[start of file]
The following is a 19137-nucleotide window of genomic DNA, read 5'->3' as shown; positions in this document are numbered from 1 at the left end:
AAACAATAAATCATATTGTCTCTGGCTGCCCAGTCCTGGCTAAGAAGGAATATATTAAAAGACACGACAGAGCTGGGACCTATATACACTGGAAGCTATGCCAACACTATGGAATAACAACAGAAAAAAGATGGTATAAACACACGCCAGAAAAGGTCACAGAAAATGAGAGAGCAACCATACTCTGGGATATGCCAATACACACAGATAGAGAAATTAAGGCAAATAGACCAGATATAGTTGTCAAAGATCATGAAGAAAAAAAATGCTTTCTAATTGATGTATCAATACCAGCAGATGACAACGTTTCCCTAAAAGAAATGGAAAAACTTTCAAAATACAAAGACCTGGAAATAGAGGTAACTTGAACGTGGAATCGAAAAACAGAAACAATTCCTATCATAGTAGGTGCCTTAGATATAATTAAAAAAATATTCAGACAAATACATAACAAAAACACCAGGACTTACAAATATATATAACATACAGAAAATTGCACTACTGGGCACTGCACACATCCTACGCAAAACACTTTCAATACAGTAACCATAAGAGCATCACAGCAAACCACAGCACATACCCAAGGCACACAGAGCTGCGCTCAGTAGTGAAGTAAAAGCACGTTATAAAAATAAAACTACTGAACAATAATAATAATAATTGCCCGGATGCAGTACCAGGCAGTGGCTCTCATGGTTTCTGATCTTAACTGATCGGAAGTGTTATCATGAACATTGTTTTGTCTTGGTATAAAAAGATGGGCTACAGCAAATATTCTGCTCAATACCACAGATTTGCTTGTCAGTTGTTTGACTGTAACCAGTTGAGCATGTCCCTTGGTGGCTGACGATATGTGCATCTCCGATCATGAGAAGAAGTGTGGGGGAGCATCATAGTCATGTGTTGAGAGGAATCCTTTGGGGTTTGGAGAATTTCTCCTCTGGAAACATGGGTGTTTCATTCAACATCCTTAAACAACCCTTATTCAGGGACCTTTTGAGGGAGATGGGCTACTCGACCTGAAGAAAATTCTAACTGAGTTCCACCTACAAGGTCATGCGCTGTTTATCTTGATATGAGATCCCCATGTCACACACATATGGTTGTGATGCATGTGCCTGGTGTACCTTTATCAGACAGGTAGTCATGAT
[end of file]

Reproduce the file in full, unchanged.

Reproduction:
The following is a 19137-nucleotide window of genomic DNA, read 5'->3' as shown; positions in this document are numbered from 1 at the left end:
AAACAATAAATCATATTGTCTCTGGCTGCCCAGTCCTGGCTAAGAAGGAATATATTAAAAGACACGACAGAGCTGGGACCTATATACACTGGAAGCTATGCCAACACTATGGAATAACAACAGAAAAAAGATGGTATAAACACACGCCAGAAAAGGTCACAGAAAATGAGAGAGCAACCATACTCTGGGATATGCCAATACACACAGATAGAGAAATTAAGGCAAATAGACCAGATATAGTTGTCAAAGATCATGAAGAAAAAAAATGCTTTCTAATTGATGTATCAATACCAGCAGATGACAACGTTTCCCTAAAAGAAATGGAAAAACTTTCAAAATACAAAGACCTGGAAATAGAGGTAACTTGAACGTGGAATCGAAAAACAGAAACAATTCCTATCATAGTAGGTGCCTTAGATATAATTAAAAAAATATTCAGACAAATACATAACAAAAACACCAGGACTTACAAATATATATAACATACAGAAAATTGCACTACTGGGCACTGCACACATCCTACGCAAAACACTTTCAATACAGTAACCATAAGAGCATCACAGCAAACCACAGCACATACCCAAGGCACACAGAGCTGCGCTCAGTAGTGAAGTAAAAGCACGTTATAAAAATAAAACTACTGAACAATAATAATAATAATTGCCCGGATGCAGTACCAGGCAGTGGCTCTCATGGTTTCTGATCTTAACTGATCGGAAGTGTTATCATGAACATTGTTTTGTCTTGGTATAAAAAGATGGGCTACAGCAAATATTCTGCTCAATACCACAGATTTGCTTGTCAGTTGTTTGACTGTAACCAGTTGAGCATGTCCCTTGGTGGCTGACGATATGTGCATCTCCGATCATGAGAAGAAGTGTGGGGGAGCATCATAGTCATGTGTTGAGAGGAATCCTTTGGGGTTTGGAGAATTTCTCCTCTGGAAACATGGGTGTTTCATTCAACATCCTTAAACAACCCTTATTCAGGGACCTTTTGAGGGAGATGGGCTACTCGACCTGAAGAAAATTCTAACTGAGTTCCACCTACAAGGTCATGCGCTGTTTATCTTGATATGAGATCCCCATGTCACACACATATGGTTGTGATGCATGTGCCTGGTGTACCTTTATCAGACAGGTAGTCATGAT